Drought threatens biodiversity of the river and laguna

By Camille Escovedo, Staff Writer, SoCoNews, August 4, 2021

creek santa rosa laguna

The drought is largely impacting surface water, lowering rivers and creeks, but the longer the drought lasts, the more groundwater depletes, according to Dr. Wendy Trowbridge of the Laguna de Santa Rosa Foundation. A shallow area of the laguna is pictured here on Saturday, July 31, 2021. (Photo Camille Escovedo)

The drought makes life hard  for humans and the Russian River’s biodiverse ecosystems. Life in and along the river persists under the pressures of human practices and a more extreme climate, according to local restoration experts.

On April 21, Gov. Gavin Newsom came to Lake Mendocino and proclaimed a state of emergency regarding the drought in Sonoma and Mendocino counties. The Sonoma County Board of Supervisors followed suit on April 27 to declare a drought emergency across all its cities and special districts.

According to Sonoma Water’s current water supply data, Lake Sonoma was about 50% of its water supply capacity on July 23, capable of holding 245,000 acre-feet of water, but storing approximately 123,000 acre-feet of water. Per the agency’s online update, that’s “the lowest storage for this date since the reservoir began operations.”

Lake Mendocino fares worse, reported by Sonoma Water to store 26,000 acre-feet of water in a 81,063 acre-feet target supply curve, only 32% of its water supply capacity.

The dry spell over the Russian River watershed is no less than historic in its second dry year in a row, following a dehydrated 2020 with lower reservoir capacities now than in the 2013-14 drought, according to Sonoma Water.

Drought strains life and biodiversity in the Russian River Watershed

Two local restoration experts spoke of the way drought and human practices together interrupt riparian ecosystems.

Birkin Newell, an aquatic biologist and Russian Riverkeeper’s education and restoration director, has found significant changes in riverbed plant communities and, of course, outlooks for the salmon.

In the short term, the drought threatens the endangered Coho salmon, in addition to chinook salmon and steelhead trout, with streams where they spawn, like Mill Creek, running dry.

“The creeks are not continuous anymore. There’s a lot of disconnected dry areas between isolated pools,” Newell said.

“And then, of course, the long-term effects of that in this drought is those fish will probably not survive and they probably won’t go out to sea and become adults and come back in a few years to spawn in that same stream,” he added.

Furthermore, less precipitation has meant longer wait times for the Russian River to rise and open the water channel up to the ocean in Jenner, allowing salmon to return to the streams of their birth, “and those little streams might not be connected to the main river because of the low water,” Newell said.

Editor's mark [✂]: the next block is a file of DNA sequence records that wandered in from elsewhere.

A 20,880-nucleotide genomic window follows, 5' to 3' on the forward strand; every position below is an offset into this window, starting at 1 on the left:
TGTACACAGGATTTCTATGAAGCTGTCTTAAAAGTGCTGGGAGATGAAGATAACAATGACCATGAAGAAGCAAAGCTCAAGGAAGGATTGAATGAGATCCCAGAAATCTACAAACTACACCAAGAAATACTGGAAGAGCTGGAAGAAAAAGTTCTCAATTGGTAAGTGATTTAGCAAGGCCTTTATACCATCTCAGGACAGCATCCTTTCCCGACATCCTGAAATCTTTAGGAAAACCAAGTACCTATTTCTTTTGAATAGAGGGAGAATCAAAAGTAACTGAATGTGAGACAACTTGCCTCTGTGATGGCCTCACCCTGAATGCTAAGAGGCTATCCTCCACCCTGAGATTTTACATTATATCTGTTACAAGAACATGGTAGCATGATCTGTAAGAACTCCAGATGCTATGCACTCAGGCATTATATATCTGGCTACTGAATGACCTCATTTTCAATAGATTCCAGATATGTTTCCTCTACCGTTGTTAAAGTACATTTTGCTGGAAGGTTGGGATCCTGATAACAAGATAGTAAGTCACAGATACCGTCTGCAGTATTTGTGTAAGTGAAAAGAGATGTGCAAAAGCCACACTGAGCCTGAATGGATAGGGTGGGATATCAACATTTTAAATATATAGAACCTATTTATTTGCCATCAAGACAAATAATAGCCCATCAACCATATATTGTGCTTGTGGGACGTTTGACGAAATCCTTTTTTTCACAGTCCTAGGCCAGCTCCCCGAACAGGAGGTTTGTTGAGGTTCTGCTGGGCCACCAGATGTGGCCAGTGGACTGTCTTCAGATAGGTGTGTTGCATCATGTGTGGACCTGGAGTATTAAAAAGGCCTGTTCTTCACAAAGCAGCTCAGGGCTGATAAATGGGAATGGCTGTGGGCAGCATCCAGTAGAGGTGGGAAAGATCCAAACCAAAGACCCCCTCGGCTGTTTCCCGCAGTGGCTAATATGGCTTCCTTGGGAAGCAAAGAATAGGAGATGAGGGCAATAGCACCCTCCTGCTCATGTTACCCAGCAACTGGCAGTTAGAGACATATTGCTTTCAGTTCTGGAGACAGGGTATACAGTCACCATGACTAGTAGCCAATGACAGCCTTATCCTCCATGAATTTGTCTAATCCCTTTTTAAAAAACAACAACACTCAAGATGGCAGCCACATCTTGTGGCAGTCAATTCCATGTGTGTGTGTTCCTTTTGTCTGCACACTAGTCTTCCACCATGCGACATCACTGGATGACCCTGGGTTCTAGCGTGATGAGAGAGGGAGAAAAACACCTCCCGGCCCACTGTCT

The potential for a big drop in numbers includes that two fires have also blazed in the spawning channels, warming waters and contributed stressful living conditions for the fish.

“That’s probably our biggest concern in the Russian River watershed, is the loss of salmon species because of this drought and fire combination. It’s really a doozy,” Newell said.

Invasive plants seize opportunity in drought to dominate in biodiverse ecosystem

Invasive, non-native plants outcompeting native plants during the drought also risk biodiversity in and along the river. Two such threats are mustard and ludwigia, a water primrose, according to Newell.

The water level is low enough that exposed gravel bars have been dry for long enough that weeds, like mustard, are pioneering them and where there once was a channel of water, he said. “This water primrose is really choking up the channels and causing big problems as well,” Newell said, as ludwigia can survive as the water level drops.

“I hate to throw vineyards under the bus here or blame them, but vineyards often use non-native plants like mustard in between the grape rows,” he said. The European mustard seeds enter the waterways and pioneer new habitats where the water has dried up.

Takeovers of invasive plants can disrupt symbiotic relationships and homogenized, unbalanced plant communities offer less attractive areas for shelter and food for various organisms. For example, a gravel bar dominated by mustard isn’t as suitable as a complex habitat with baby trees, different shrubs and ground cover plants.

“Biodiversity is super important for the health of the ecosystem because having more different kinds of species in an environment creates more opportunities for species above them in the food chain to find food,” Newell said.

It means organisms can move on to another species for food if one species declines in numbers or becomes diseased, according to the director. When annual weeds die off, there are fewer options left to eat.